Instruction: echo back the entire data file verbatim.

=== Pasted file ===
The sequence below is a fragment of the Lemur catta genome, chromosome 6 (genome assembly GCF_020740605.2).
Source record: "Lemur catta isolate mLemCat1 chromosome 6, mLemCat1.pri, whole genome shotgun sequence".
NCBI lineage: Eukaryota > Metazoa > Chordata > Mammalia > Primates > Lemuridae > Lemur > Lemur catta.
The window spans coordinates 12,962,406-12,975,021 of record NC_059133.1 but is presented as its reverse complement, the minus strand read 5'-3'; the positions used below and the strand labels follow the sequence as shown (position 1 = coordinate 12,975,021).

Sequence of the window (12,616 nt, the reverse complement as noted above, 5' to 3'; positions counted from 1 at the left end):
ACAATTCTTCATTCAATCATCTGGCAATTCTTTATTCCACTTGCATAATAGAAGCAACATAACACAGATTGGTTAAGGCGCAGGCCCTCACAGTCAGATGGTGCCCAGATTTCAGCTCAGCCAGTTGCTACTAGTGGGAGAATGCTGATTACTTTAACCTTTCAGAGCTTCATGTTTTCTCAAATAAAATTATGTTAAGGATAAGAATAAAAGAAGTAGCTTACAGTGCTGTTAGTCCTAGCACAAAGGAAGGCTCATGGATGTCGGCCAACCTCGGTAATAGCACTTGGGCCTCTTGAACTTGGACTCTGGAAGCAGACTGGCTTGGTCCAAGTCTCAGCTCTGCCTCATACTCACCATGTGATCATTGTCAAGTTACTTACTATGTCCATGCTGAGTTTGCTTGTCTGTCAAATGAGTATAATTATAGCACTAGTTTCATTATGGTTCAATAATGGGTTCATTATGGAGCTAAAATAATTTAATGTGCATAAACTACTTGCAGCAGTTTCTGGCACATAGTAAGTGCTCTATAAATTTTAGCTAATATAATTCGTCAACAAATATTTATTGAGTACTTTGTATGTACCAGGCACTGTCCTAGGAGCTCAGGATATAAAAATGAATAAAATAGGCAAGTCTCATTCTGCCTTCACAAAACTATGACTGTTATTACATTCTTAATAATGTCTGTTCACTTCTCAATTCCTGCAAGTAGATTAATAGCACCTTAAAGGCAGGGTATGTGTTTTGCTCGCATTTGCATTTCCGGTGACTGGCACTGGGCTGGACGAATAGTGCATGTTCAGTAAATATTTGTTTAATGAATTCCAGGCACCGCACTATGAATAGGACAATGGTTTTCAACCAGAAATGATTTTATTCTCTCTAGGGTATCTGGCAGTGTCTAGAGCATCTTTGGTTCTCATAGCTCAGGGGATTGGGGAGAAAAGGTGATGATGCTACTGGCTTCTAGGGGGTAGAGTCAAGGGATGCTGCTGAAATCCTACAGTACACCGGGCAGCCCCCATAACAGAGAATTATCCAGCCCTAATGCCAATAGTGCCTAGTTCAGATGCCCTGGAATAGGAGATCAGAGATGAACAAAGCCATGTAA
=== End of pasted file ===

The sequence below is a fragment of the Lemur catta genome, chromosome 6 (genome assembly GCF_020740605.2).
Source record: "Lemur catta isolate mLemCat1 chromosome 6, mLemCat1.pri, whole genome shotgun sequence".
NCBI lineage: Eukaryota > Metazoa > Chordata > Mammalia > Primates > Lemuridae > Lemur > Lemur catta.
The window spans coordinates 12,962,406-12,975,021 of record NC_059133.1 but is presented as its reverse complement, the minus strand read 5'-3'; the positions used below and the strand labels follow the sequence as shown (position 1 = coordinate 12,975,021).

Sequence of the window (12,616 nt, the reverse complement as noted above, 5' to 3'; positions counted from 1 at the left end):
ACAATTCTTCATTCAATCATCTGGCAATTCTTTATTCCACTTGCATAATAGAAGCAACATAACACAGATTGGTTAAGGCGCAGGCCCTCACAGTCAGATGGTGCCCAGATTTCAGCTCAGCCAGTTGCTACTAGTGGGAGAATGCTGATTACTTTAACCTTTCAGAGCTTCATGTTTTCTCAAATAAAATTATGTTAAGGATAAGAATAAAAGAAGTAGCTTACAGTGCTGTTAGTCCTAGCACAAAGGAAGGCTCATGGATGTCGGCCAACCTCGGTAATAGCACTTGGGCCTCTTGAACTTGGACTCTGGAAGCAGACTGGCTTGGTCCAAGTCTCAGCTCTGCCTCATACTCACCATGTGATCATTGTCAAGTTACTTACTATGTCCATGCTGAGTTTGCTTGTCTGTCAAATGAGTATAATTATAGCACTAGTTTCATTATGGTTCAATAATGGGTTCATTATGGAGCTAAAATAATTTAATGTGCATAAACTACTTGCAGCAGTTTCTGGCACATAGTAAGTGCTCTATAAATTTTAGCTAATATAATTCGTCAACAAATATTTATTGAGTACTTTGTATGTACCAGGCACTGTCCTAGGAGCTCAGGATATAAAAATGAATAAAATAGGCAAGTCTCATTCTGCCTTCACAAAACTATGACTGTTATTACATTCTTAATAATGTCTGTTCACTTCTCAATTCCTGCAAGTAGATTAATAGCACCTTAAAGGCAGGGTATGTGTTTTGCTCGCATTTGCATTTCCGGTGACTGGCACTGGGCTGGACGAATAGTGCATGTTCAGTAAATATTTGTTTAATGAATTCCAGGCACCGCACTATGAATAGGACAATGGTTTTCAACCAGAAATGATTTTATTCTCTCTAGGGTATCTGGCAGTGTCTAGAGCATCTTTGGTTCTCATAGCTCAGGGGATTGGGGAGAAAAGGTGATGATGCTACTGGCTTCTAGGGGGTAGAGTCAAGGGATGCTGCTGAAATCCTACAGTACACCGGGCAGCCCCCATAACAGAGAATTATCCAGCCCTAATGCCAATAGTGCCTAGTTCAGATGCCCTGGAATAGGAGATCAGAGATGAACAAAGCCATGTAA